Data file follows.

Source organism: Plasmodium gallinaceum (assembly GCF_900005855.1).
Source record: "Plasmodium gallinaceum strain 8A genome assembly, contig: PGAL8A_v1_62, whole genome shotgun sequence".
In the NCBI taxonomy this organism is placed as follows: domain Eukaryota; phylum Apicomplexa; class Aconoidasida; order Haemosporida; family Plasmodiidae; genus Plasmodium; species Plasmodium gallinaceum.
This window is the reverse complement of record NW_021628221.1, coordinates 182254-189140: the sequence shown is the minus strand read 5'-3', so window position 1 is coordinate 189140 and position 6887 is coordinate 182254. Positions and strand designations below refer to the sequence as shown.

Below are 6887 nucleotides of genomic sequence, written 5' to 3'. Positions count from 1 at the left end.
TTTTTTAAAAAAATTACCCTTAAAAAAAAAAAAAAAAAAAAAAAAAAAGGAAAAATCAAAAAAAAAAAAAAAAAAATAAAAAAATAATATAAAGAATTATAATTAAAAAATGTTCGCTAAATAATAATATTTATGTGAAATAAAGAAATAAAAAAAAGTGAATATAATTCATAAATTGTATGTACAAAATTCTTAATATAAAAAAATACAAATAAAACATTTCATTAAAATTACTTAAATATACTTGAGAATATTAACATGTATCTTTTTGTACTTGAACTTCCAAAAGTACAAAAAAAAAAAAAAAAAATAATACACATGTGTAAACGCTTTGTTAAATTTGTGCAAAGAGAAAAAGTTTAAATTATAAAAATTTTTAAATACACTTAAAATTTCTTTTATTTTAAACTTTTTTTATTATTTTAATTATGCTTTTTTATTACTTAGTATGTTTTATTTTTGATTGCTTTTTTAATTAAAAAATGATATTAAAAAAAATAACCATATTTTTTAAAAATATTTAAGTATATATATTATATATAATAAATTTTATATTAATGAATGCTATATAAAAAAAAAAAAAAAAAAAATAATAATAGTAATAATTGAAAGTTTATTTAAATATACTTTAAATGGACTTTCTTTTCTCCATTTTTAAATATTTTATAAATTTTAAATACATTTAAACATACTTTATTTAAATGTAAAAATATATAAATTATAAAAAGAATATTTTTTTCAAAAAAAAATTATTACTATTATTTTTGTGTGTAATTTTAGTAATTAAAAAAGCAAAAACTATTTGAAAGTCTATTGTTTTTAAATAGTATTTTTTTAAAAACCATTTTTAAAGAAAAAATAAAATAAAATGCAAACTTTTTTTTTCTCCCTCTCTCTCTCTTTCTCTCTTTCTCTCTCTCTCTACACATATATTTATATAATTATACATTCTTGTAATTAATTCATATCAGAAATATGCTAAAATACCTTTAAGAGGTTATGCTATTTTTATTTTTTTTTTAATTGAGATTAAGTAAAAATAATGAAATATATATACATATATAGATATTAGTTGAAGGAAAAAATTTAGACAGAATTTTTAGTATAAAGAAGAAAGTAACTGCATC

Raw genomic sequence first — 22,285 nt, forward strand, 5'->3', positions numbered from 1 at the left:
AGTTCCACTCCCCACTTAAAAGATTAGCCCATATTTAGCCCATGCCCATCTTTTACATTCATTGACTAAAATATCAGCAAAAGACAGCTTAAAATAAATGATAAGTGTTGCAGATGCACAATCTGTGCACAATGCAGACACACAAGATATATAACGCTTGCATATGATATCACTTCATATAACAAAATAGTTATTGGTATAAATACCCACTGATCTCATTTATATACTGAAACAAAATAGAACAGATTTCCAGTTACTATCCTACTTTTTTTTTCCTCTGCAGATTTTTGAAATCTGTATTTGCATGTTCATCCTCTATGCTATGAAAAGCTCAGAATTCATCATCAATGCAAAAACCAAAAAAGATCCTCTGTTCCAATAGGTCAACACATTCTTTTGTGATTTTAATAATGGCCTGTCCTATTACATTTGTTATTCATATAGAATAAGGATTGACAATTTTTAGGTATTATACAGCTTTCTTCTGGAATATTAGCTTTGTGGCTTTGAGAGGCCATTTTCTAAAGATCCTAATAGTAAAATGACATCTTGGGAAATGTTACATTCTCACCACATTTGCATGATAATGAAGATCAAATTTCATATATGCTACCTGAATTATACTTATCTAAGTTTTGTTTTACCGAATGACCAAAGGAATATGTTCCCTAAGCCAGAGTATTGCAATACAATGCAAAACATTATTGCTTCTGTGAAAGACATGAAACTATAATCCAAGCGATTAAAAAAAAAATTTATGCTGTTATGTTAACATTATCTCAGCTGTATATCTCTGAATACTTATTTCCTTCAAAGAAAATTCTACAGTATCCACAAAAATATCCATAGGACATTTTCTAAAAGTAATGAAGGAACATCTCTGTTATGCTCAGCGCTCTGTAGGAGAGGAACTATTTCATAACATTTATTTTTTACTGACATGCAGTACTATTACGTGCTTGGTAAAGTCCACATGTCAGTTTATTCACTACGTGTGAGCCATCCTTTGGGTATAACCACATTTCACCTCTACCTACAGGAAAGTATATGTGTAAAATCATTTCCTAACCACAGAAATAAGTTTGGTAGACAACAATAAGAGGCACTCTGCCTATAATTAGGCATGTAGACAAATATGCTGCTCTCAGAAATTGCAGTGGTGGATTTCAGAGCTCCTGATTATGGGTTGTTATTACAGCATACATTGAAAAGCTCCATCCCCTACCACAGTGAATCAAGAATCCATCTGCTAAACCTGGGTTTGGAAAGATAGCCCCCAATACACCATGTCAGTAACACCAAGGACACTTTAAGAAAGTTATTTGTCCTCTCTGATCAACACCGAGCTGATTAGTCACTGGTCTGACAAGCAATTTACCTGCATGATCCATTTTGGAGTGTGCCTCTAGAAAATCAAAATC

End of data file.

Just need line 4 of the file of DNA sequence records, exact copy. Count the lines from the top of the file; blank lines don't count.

This window is the reverse complement of record NW_021628221.1, coordinates 182254-189140: the sequence shown is the minus strand read 5'-3', so window position 1 is coordinate 189140 and position 6887 is coordinate 182254. Positions and strand designations below refer to the sequence as shown.